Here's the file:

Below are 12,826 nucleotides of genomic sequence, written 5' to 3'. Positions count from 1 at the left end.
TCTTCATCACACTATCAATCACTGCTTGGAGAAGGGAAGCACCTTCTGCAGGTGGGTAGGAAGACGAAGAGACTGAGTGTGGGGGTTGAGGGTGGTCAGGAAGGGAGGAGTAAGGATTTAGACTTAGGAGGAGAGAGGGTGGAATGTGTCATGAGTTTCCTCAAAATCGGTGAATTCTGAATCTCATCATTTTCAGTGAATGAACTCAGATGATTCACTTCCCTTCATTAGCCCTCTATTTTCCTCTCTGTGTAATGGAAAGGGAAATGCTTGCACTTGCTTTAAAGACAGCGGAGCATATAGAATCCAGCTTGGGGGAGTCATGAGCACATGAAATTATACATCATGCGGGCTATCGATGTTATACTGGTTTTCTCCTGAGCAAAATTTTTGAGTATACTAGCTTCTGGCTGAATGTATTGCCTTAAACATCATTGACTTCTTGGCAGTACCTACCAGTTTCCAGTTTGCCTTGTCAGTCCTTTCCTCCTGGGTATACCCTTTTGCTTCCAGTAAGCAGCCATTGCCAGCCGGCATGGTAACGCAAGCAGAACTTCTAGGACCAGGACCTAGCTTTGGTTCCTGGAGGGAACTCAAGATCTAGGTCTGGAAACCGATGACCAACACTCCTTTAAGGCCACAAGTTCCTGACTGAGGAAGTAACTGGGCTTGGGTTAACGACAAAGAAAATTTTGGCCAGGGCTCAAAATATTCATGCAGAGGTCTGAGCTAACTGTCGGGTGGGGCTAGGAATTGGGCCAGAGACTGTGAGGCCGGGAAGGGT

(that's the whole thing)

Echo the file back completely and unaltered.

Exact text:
Below are 12,826 nucleotides of genomic sequence, written 5' to 3'. Positions count from 1 at the left end.
TCTTCATCACACTATCAATCACTGCTTGGAGAAGGGAAGCACCTTCTGCAGGTGGGTAGGAAGACGAAGAGACTGAGTGTGGGGGTTGAGGGTGGTCAGGAAGGGAGGAGTAAGGATTTAGACTTAGGAGGAGAGAGGGTGGAATGTGTCATGAGTTTCCTCAAAATCGGTGAATTCTGAATCTCATCATTTTCAGTGAATGAACTCAGATGATTCACTTCCCTTCATTAGCCCTCTATTTTCCTCTCTGTGTAATGGAAAGGGAAATGCTTGCACTTGCTTTAAAGACAGCGGAGCATATAGAATCCAGCTTGGGGGAGTCATGAGCACATGAAATTATACATCATGCGGGCTATCGATGTTATACTGGTTTTCTCCTGAGCAAAATTTTTGAGTATACTAGCTTCTGGCTGAATGTATTGCCTTAAACATCATTGACTTCTTGGCAGTACCTACCAGTTTCCAGTTTGCCTTGTCAGTCCTTTCCTCCTGGGTATACCCTTTTGCTTCCAGTAAGCAGCCATTGCCAGCCGGCATGGTAACGCAAGCAGAACTTCTAGGACCAGGACCTAGCTTTGGTTCCTGGAGGGAACTCAAGATCTAGGTCTGGAAACCGATGACCAACACTCCTTTAAGGCCACAAGTTCCTGACTGAGGAAGTAACTGGGCTTGGGTTAACGACAAAGAAAATTTTGGCCAGGGCTCAAAATATTCATGCAGAGGTCTGAGCTAACTGTCGGGTGGGGCTAGGAATTGGGCCAGAGACTGTGAGGCCGGGAAGGGT